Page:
Cloverfield review - Cloverfield isn't quite a religious experience, but it is a revelation; a galaxy apart from the stunted schlock you're probably braced for. This time - unlike Snakes On A Plane - the online mythology and viral marketing is a beginning rather than an end.
Producer JJ Abrams and director Matt Reeves have created no less than the first post-9/11 horror/sci-fi classic. War Of The Worlds? Behave. This is a smarter, edgier, more grounded grind through the terror riff-list. Breathless blockbuster entertainment with a bracing political payload and satire to spare.
From the moment the monster crashes the Manhattan work-leaving party ("I've seen it! It's alive!") Cloverfield absolutely does not stop. No asides, no let-ups, no languid mid-section swollen with bloodstained backstory. Just... a scorched and shattered city under attack from something unknowable, unkillable and unstoppable.
Like we said - terror. Why should the Oscar-whoring hand-wringers (Lions For Lambs, Rendition, The Kingdom) enjoy a monopoly on pinging the mood of the times? Cynics will dismiss Cloverfield as a pointless, crash-bang din of shouting and shooting. Anyone can wobble a camera around and call it a movie, right?
Wrong. As Abrams has said, "King Kong was adorable, Godzilla was charming. I wanted this to be an American monster. Something insane and intense". That is, the titanic, lumbering sum of all American fears right here, right now…
Yes, the monster is revealed and yes, it is fantastically monstrous. But it's much, much more than a big scary-looking CG overlay. It's indiscriminate and devastating; free of morality, bent on destruction for destruction's sake. Rack up the queasy, familiar images: fleeing citizens, streets choked with smoke and rubble; hapless authorities; powerless military. This, as the outgoing resident of the real-life White House knows all too well, is a problem that won't go away simply by bombarding it with military hardware.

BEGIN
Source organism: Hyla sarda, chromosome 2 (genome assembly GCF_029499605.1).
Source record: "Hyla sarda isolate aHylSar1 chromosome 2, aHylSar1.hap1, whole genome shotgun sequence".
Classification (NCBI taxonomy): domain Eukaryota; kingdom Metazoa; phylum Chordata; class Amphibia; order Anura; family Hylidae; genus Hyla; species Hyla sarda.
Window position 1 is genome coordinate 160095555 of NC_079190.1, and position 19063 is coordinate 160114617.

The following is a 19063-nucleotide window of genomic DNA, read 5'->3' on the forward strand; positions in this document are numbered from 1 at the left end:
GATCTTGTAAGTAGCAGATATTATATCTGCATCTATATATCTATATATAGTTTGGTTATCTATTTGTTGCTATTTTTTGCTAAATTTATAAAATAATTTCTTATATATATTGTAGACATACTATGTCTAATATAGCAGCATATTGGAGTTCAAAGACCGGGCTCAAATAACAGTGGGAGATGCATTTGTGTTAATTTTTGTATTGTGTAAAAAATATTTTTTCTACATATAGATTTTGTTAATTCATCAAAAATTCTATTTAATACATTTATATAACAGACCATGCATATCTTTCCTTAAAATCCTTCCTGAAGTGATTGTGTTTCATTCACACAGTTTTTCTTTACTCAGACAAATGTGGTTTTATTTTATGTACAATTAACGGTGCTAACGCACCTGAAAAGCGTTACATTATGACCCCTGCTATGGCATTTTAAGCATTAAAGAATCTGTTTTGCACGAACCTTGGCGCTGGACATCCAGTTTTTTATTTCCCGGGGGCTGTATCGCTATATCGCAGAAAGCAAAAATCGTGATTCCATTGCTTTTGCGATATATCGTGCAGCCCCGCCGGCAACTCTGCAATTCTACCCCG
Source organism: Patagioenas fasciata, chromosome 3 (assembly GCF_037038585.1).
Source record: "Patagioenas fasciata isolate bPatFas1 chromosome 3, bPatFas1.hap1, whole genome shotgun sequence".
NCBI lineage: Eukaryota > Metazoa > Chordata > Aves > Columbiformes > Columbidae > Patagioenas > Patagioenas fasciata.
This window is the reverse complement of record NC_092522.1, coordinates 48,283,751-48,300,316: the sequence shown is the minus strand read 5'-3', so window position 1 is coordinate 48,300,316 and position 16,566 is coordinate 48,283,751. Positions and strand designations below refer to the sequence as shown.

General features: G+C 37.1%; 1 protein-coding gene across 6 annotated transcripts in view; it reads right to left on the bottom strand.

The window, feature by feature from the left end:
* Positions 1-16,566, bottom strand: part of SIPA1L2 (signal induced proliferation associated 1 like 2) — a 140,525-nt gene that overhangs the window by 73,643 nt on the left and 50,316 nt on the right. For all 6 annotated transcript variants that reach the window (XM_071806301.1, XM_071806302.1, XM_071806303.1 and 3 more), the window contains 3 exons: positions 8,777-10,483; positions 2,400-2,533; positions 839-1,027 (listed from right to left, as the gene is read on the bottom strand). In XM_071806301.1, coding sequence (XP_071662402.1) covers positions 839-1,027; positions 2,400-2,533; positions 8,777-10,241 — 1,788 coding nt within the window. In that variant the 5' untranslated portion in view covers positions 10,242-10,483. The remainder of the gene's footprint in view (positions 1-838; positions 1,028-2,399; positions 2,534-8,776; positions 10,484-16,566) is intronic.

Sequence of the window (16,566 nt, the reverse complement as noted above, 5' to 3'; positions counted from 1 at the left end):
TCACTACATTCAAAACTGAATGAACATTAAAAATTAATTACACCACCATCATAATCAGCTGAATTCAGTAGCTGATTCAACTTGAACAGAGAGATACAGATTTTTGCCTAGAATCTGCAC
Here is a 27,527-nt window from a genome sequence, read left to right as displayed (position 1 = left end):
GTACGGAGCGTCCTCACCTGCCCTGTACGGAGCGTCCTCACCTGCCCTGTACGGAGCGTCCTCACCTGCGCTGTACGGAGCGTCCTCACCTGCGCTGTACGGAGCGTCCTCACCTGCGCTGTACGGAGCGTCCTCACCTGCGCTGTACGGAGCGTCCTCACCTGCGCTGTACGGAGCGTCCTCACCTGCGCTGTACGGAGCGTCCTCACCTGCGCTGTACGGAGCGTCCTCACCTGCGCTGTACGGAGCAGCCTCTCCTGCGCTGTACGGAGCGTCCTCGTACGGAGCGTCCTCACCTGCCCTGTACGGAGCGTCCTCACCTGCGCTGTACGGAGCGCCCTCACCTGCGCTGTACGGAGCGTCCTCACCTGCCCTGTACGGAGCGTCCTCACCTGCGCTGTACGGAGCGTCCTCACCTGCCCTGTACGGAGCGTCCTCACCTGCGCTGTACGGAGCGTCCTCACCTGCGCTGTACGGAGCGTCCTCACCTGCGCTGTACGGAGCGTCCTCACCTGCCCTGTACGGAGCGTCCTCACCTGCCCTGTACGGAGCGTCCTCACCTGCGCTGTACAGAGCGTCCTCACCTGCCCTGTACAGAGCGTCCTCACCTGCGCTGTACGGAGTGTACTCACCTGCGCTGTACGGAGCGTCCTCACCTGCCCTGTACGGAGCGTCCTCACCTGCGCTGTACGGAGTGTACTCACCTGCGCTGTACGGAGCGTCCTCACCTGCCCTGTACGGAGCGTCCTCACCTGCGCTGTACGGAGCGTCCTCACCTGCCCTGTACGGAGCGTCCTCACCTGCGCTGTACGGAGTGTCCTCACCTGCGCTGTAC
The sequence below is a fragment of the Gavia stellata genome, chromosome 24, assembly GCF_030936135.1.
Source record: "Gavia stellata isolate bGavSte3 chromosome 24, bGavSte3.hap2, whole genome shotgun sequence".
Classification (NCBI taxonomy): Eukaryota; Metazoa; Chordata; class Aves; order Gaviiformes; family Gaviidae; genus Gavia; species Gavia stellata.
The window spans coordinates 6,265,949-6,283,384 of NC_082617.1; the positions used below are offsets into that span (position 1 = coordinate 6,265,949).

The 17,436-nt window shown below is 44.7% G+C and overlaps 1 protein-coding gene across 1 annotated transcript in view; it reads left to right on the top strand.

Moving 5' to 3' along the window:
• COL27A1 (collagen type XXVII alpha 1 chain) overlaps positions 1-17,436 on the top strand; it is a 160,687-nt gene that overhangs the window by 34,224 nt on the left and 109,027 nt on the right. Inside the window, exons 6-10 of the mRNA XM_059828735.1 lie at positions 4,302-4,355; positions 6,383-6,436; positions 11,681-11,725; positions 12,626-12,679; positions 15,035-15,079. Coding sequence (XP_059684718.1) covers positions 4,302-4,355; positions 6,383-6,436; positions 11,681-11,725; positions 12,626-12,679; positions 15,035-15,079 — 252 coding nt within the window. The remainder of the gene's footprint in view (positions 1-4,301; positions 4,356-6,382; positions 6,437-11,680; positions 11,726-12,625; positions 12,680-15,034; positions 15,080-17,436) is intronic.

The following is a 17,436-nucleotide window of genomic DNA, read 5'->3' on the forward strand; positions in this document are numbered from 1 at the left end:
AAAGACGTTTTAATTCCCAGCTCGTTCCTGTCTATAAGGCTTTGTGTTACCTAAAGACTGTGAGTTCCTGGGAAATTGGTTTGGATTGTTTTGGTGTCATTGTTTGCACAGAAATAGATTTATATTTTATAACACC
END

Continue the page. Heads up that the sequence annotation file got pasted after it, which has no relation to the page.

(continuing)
Bolting the story to a Blair Witch-like conceit of discovered footage, Reeves layers in the sly, time-capsule satire on how we live now. With the entire action viewed through a sterile, static-twitching sheen of hand-held camera, the gaggle of upscale twentysomethings are cast as a generation communicating with technology rather than biology. There’s cellphone-loss hysteria; futile looting at an electronics store; and when the head of the Statue Of Liberty tumbles down the street, it’s instantly mobbed and smothered in phone-cam flash.
To balance out the dark subtext, Reeves hasn't skimped on the fireworks. Cloverfield is blaring with sound and fury, roaring with cinematic shock and awe… A shell-firing tank stomped like a soda-can; the Brooklyn Bridge shattered and scattered into groaning steel smithereens; a half-toppled skyscraper wedged against its neighbour like a gigantic domino; and a barnstorming creature-feature money-shot beautifully timed to both tease and terrorise.
Moans about sketchy characters and dodgy dialogue are irrelevant. These aren't disaster-movie templates - good guy, fat guy, hysterical girl, selfish guy who deserves to die. They're you, me, everyman/ woman. In an era when we’re documenting our every thought and mood; mugging and moping into webcams and flushing the footage down the YouTube, everybody is a star - which means no-one is.
"What is that thing?" a character asks a soldier. "I don't know," he barks. "But it's winning." "This is like a nightmare!" howls another... In such a tuned-in, turned-on age, Abrams/Reeves strike a spectacular chord of ultimate panic: unprotected and uninformed.